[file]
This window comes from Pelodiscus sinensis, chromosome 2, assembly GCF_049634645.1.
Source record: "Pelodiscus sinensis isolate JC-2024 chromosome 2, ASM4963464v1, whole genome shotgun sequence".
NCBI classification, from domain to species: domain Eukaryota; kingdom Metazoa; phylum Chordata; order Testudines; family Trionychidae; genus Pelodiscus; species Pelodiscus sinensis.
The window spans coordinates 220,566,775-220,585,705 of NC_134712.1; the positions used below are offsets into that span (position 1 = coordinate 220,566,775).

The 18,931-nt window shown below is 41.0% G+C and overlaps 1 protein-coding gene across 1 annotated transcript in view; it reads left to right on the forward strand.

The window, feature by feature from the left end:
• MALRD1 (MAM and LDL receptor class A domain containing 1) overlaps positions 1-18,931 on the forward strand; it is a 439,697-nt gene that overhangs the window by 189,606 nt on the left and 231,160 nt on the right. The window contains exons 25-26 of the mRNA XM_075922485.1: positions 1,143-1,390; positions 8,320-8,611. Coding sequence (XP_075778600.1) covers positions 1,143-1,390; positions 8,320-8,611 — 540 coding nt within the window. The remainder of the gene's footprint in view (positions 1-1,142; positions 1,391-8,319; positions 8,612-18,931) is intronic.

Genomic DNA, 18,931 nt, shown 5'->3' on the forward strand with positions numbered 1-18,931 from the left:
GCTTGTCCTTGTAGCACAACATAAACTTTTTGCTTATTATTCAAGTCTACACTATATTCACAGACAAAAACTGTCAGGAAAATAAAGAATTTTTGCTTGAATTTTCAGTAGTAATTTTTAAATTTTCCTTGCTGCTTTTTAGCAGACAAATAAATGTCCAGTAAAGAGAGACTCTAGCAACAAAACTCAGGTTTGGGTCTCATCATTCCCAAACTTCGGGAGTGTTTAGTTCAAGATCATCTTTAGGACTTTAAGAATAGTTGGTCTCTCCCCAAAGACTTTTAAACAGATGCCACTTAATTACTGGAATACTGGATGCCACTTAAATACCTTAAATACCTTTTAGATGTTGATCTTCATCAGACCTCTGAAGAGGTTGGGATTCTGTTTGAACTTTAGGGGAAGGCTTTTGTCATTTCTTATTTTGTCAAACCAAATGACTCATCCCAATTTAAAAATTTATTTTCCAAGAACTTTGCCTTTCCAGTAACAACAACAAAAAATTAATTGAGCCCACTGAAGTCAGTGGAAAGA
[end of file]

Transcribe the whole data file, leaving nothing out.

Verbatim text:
This window comes from Pelodiscus sinensis, chromosome 2, assembly GCF_049634645.1.
Source record: "Pelodiscus sinensis isolate JC-2024 chromosome 2, ASM4963464v1, whole genome shotgun sequence".
NCBI classification, from domain to species: domain Eukaryota; kingdom Metazoa; phylum Chordata; order Testudines; family Trionychidae; genus Pelodiscus; species Pelodiscus sinensis.
The window spans coordinates 220,566,775-220,585,705 of NC_134712.1; the positions used below are offsets into that span (position 1 = coordinate 220,566,775).

The 18,931-nt window shown below is 41.0% G+C and overlaps 1 protein-coding gene across 1 annotated transcript in view; it reads left to right on the forward strand.

The window, feature by feature from the left end:
• MALRD1 (MAM and LDL receptor class A domain containing 1) overlaps positions 1-18,931 on the forward strand; it is a 439,697-nt gene that overhangs the window by 189,606 nt on the left and 231,160 nt on the right. The window contains exons 25-26 of the mRNA XM_075922485.1: positions 1,143-1,390; positions 8,320-8,611. Coding sequence (XP_075778600.1) covers positions 1,143-1,390; positions 8,320-8,611 — 540 coding nt within the window. The remainder of the gene's footprint in view (positions 1-1,142; positions 1,391-8,319; positions 8,612-18,931) is intronic.

Genomic DNA, 18,931 nt, shown 5'->3' on the forward strand with positions numbered 1-18,931 from the left:
GCTTGTCCTTGTAGCACAACATAAACTTTTTGCTTATTATTCAAGTCTACACTATATTCACAGACAAAAACTGTCAGGAAAATAAAGAATTTTTGCTTGAATTTTCAGTAGTAATTTTTAAATTTTCCTTGCTGCTTTTTAGCAGACAAATAAATGTCCAGTAAAGAGAGACTCTAGCAACAAAACTCAGGTTTGGGTCTCATCATTCCCAAACTTCGGGAGTGTTTAGTTCAAGATCATCTTTAGGACTTTAAGAATAGTTGGTCTCTCCCCAAAGACTTTTAAACAGATGCCACTTAATTACTGGAATACTGGATGCCACTTAAATACCTTAAATACCTTTTAGATGTTGATCTTCATCAGACCTCTGAAGAGGTTGGGATTCTGTTTGAACTTTAGGGGAAGGCTTTTGTCATTTCTTATTTTGTCAAACCAAATGACTCATCCCAATTTAAAAATTTATTTTCCAAGAACTTTGCCTTTCCAGTAACAACAACAAAAAATTAATTGAGCCCACTGAAGTCAGTGGAAAGA